Weekly Economic Update: September 23, 2019

The Markets (as of market close September 20, 2019)

Following three consecutive weekly gains, stocks closed down last week. Despite another drop in interest rates, news that a Chinese delegation involved in trade negotiations would be returning home earlier than expected worried investors and sent stocks spiraling downward. An attack on oil facilities in Saudi Arabia prompted a surge in crude oil prices, which had been falling over the past few weeks. By last week’s end, each of the benchmarks lost value, led by the small caps of the Russell 2000 and the large caps of the Dow, each of which dropped over 1.0%. It looks like volatility will be the operative word moving into the fall, as investors’ predilections will be driven by trade rhetoric between the United States and China.


  • The Federal Open Market Committee voted to reduce the federal funds rate range by 25 basis points to 1.75%-2.00%. The Committee has reduced the interest rate range by 50 basis points this year. There is some division within the Committee, however, as the vote at last week’s meeting was split 7 in favor of the rate reduction applied, 1 in favor of a 50 basis-point reduction, and 2 voting for no reduction. Nevertheless, the FOMC statement indicated that consumer spending was rising at a strong pace and job gains have been solid, but business spending and exports have weakened, while inflation continues to run below the Fed’s target rate of 2.00%. Whether the Committee adjusts rates again this year is up to conjecture. According to the latest published FOMC forecasts, of the 17 members of the Federal Reserve, 7 expect at least one more 25 basis-point cut, 5 would opt for no additional cuts, and 5 prefer to push rates back to 2.00%. It is also unclear to what degree pressure from President Trump to lower interest rates is impacting the Committee.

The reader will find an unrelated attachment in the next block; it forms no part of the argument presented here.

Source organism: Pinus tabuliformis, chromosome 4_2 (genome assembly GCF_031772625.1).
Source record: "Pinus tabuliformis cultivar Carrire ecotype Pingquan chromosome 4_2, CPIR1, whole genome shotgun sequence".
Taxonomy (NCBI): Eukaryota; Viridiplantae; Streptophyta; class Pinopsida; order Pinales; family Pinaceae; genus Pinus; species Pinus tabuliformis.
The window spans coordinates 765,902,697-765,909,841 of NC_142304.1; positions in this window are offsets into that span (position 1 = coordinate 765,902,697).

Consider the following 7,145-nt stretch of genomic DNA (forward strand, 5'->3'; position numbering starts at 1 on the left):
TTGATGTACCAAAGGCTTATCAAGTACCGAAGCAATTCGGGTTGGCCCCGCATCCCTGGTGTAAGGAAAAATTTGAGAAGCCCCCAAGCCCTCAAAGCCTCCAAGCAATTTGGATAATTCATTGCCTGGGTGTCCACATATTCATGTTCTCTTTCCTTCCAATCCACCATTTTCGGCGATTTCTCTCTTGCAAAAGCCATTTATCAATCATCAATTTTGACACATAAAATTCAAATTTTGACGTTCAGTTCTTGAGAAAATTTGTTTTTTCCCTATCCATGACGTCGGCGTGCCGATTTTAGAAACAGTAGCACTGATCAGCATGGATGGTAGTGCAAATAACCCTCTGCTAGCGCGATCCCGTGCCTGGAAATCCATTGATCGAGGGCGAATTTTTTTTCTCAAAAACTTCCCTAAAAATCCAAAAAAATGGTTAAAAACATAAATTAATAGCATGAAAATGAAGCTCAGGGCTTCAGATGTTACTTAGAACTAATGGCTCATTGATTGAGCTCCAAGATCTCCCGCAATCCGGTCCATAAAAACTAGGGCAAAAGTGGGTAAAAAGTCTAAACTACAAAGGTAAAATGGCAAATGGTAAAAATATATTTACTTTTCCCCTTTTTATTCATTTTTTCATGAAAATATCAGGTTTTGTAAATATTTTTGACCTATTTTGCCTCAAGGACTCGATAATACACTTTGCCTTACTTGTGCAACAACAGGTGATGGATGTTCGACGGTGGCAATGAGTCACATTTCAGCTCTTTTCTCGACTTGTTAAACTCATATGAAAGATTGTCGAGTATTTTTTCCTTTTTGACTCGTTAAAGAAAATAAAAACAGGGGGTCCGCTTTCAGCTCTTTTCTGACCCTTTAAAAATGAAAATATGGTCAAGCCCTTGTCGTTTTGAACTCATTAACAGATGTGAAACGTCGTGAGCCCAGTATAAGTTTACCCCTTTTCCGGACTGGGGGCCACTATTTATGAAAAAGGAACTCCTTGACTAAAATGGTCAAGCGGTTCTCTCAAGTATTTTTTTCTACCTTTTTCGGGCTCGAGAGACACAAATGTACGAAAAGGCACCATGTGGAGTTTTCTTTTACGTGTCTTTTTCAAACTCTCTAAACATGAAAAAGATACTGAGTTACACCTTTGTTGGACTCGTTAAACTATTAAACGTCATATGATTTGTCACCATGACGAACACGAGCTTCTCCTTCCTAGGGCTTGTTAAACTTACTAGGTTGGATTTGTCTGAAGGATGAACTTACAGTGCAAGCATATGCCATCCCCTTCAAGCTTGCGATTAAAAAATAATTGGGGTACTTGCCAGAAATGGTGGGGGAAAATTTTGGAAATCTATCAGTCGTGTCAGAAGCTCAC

• Sales of existing homes advanced in August for the second consecutive month. Total existing home sales rose 1.3% in August after climbing 2.5% in July. Sales are up 2.6% from a year ago. The median existing home price in August was $278,200, down 0.9% from July’s median price of $280,800, but up 4.7% from August 2018 ($265,600). Total housing inventory at the end of August decreased to 1.86 million, down from 1.90 million existing homes available for sale in July and marking a 2.6% decrease from 1.91 million one year ago. Single-family home sales sat at an annual rate of 4.90 million in August, up from 4.84 million in July and up 2.9% from a year ago. The median existing single-family home price was $280,700 in August 2019, up 4.7% from August 2018.
  • New home construction geared up in August. Building permits increased 7.7% over July, housing starts advanced 12.3%, and new home completions increased 2.4%, with single-family home completions up 3.7%.
  • For the week ended September 14, there were 208,000 claims for unemployment insurance, an increase of 2,000 from the previous week’s level, which was revised up by 2,000. According to the Department of Labor, the advance rate for insured unemployment claims remained at 1.2% for the week ended September 7. The advance number of those receiving unemployment insurance benefits during the week ended September 7 was 1,661,000, a decrease of 13,000 from the prior week’s level, which was revised up by 4,000.


The third and final rendering of the gross domestic product for the second quarter is out this week. The second reading last month showed the economy grew at a rate of 2.0%. Also, out this week is the August report on personal income and outlays, the Fed’s preferred indicator of consumer spending and inflationary trends. In July, consumer spending (+0.6%) exceeded price growth of consumer goods and services (+0.2%).